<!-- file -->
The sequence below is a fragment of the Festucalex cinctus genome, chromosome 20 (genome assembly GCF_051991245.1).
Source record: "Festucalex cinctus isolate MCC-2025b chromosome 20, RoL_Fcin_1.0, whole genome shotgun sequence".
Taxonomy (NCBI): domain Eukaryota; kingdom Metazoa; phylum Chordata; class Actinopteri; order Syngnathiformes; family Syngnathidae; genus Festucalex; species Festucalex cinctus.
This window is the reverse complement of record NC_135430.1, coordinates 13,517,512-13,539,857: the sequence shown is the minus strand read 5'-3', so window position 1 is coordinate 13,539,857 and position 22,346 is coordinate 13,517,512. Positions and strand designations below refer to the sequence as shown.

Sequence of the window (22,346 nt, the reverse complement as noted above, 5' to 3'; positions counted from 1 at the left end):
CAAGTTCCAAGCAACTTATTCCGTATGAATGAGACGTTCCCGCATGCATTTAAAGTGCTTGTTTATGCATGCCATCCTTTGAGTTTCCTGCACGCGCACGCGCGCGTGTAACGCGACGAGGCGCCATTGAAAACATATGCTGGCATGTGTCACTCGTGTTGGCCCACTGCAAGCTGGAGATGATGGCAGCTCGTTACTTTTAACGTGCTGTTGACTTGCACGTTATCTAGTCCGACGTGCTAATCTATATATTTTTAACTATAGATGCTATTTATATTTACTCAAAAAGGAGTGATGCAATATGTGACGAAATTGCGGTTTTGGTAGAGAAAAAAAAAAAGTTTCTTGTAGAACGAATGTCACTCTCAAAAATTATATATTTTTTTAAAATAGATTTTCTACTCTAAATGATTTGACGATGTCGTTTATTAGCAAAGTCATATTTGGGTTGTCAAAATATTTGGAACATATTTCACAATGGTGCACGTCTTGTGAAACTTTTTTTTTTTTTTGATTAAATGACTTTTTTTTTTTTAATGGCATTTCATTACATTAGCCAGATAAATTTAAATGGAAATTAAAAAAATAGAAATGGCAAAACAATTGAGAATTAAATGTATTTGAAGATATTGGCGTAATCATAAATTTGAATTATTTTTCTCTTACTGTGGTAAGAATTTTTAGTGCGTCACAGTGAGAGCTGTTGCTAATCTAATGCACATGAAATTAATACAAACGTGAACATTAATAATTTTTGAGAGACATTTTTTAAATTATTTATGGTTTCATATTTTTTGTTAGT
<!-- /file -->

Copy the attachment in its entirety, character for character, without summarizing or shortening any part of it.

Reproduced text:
The sequence below is a fragment of the Festucalex cinctus genome, chromosome 20 (genome assembly GCF_051991245.1).
Source record: "Festucalex cinctus isolate MCC-2025b chromosome 20, RoL_Fcin_1.0, whole genome shotgun sequence".
Taxonomy (NCBI): domain Eukaryota; kingdom Metazoa; phylum Chordata; class Actinopteri; order Syngnathiformes; family Syngnathidae; genus Festucalex; species Festucalex cinctus.
This window is the reverse complement of record NC_135430.1, coordinates 13,517,512-13,539,857: the sequence shown is the minus strand read 5'-3', so window position 1 is coordinate 13,539,857 and position 22,346 is coordinate 13,517,512. Positions and strand designations below refer to the sequence as shown.

Sequence of the window (22,346 nt, the reverse complement as noted above, 5' to 3'; positions counted from 1 at the left end):
CAAGTTCCAAGCAACTTATTCCGTATGAATGAGACGTTCCCGCATGCATTTAAAGTGCTTGTTTATGCATGCCATCCTTTGAGTTTCCTGCACGCGCACGCGCGCGTGTAACGCGACGAGGCGCCATTGAAAACATATGCTGGCATGTGTCACTCGTGTTGGCCCACTGCAAGCTGGAGATGATGGCAGCTCGTTACTTTTAACGTGCTGTTGACTTGCACGTTATCTAGTCCGACGTGCTAATCTATATATTTTTAACTATAGATGCTATTTATATTTACTCAAAAAGGAGTGATGCAATATGTGACGAAATTGCGGTTTTGGTAGAGAAAAAAAAAAAGTTTCTTGTAGAACGAATGTCACTCTCAAAAATTATATATTTTTTTAAAATAGATTTTCTACTCTAAATGATTTGACGATGTCGTTTATTAGCAAAGTCATATTTGGGTTGTCAAAATATTTGGAACATATTTCACAATGGTGCACGTCTTGTGAAACTTTTTTTTTTTTTTGATTAAATGACTTTTTTTTTTTTAATGGCATTTCATTACATTAGCCAGATAAATTTAAATGGAAATTAAAAAAATAGAAATGGCAAAACAATTGAGAATTAAATGTATTTGAAGATATTGGCGTAATCATAAATTTGAATTATTTTTCTCTTACTGTGGTAAGAATTTTTAGTGCGTCACAGTGAGAGCTGTTGCTAATCTAATGCACATGAAATTAATACAAACGTGAACATTAATAATTTTTGAGAGACATTTTTTAAATTATTTATGGTTTCATATTTTTTGTTAGT